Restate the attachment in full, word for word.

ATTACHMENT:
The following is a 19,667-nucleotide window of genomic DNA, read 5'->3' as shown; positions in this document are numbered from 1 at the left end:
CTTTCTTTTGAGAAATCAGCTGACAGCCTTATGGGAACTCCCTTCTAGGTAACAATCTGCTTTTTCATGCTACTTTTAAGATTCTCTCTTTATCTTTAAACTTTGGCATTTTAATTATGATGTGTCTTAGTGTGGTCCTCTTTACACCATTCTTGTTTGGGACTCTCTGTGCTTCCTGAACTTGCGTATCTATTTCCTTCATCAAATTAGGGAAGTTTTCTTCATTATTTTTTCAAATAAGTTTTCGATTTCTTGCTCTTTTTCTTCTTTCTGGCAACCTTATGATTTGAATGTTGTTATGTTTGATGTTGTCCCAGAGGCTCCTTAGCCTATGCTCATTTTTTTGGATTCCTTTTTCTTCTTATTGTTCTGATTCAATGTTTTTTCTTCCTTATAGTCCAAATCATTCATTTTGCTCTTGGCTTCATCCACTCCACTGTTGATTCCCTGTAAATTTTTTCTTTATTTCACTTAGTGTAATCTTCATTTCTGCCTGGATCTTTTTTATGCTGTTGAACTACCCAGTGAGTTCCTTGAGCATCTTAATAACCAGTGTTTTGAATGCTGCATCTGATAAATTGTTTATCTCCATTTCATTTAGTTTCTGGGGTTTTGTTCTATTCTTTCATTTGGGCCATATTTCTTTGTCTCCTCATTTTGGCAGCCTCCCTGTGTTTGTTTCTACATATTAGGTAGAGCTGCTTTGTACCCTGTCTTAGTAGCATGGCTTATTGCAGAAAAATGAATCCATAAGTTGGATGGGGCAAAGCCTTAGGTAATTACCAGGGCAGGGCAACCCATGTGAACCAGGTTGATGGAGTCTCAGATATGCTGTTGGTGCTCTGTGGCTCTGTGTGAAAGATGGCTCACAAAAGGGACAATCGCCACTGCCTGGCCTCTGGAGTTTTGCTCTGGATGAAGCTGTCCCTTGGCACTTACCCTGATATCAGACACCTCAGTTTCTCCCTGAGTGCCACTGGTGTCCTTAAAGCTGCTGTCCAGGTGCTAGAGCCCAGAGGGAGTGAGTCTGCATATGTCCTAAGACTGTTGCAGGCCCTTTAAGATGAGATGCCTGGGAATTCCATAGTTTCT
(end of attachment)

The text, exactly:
The following is a 19,667-nucleotide window of genomic DNA, read 5'->3' as shown; positions in this document are numbered from 1 at the left end:
CTTTCTTTTGAGAAATCAGCTGACAGCCTTATGGGAACTCCCTTCTAGGTAACAATCTGCTTTTTCATGCTACTTTTAAGATTCTCTCTTTATCTTTAAACTTTGGCATTTTAATTATGATGTGTCTTAGTGTGGTCCTCTTTACACCATTCTTGTTTGGGACTCTCTGTGCTTCCTGAACTTGCGTATCTATTTCCTTCATCAAATTAGGGAAGTTTTCTTCATTATTTTTTCAAATAAGTTTTCGATTTCTTGCTCTTTTTCTTCTTTCTGGCAACCTTATGATTTGAATGTTGTTATGTTTGATGTTGTCCCAGAGGCTCCTTAGCCTATGCTCATTTTTTTGGATTCCTTTTTCTTCTTATTGTTCTGATTCAATGTTTTTTCTTCCTTATAGTCCAAATCATTCATTTTGCTCTTGGCTTCATCCACTCCACTGTTGATTCCCTGTAAATTTTTTCTTTATTTCACTTAGTGTAATCTTCATTTCTGCCTGGATCTTTTTTATGCTGTTGAACTACCCAGTGAGTTCCTTGAGCATCTTAATAACCAGTGTTTTGAATGCTGCATCTGATAAATTGTTTATCTCCATTTCATTTAGTTTCTGGGGTTTTGTTCTATTCTTTCATTTGGGCCATATTTCTTTGTCTCCTCATTTTGGCAGCCTCCCTGTGTTTGTTTCTACATATTAGGTAGAGCTGCTTTGTACCCTGTCTTAGTAGCATGGCTTATTGCAGAAAAATGAATCCATAAGTTGGATGGGGCAAAGCCTTAGGTAATTACCAGGGCAGGGCAACCCATGTGAACCAGGTTGATGGAGTCTCAGATATGCTGTTGGTGCTCTGTGGCTCTGTGTGAAAGATGGCTCACAAAAGGGACAATCGCCACTGCCTGGCCTCTGGAGTTTTGCTCTGGATGAAGCTGTCCCTTGGCACTTACCCTGATATCAGACACCTCAGTTTCTCCCTGAGTGCCACTGGTGTCCTTAAAGCTGCTGTCCAGGTGCTAGAGCCCAGAGGGAGTGAGTCTGCATATGTCCTAAGACTGTTGCAGGCCCTTTAAGATGAGATGCCTGGGAATTCCATAGTTTCT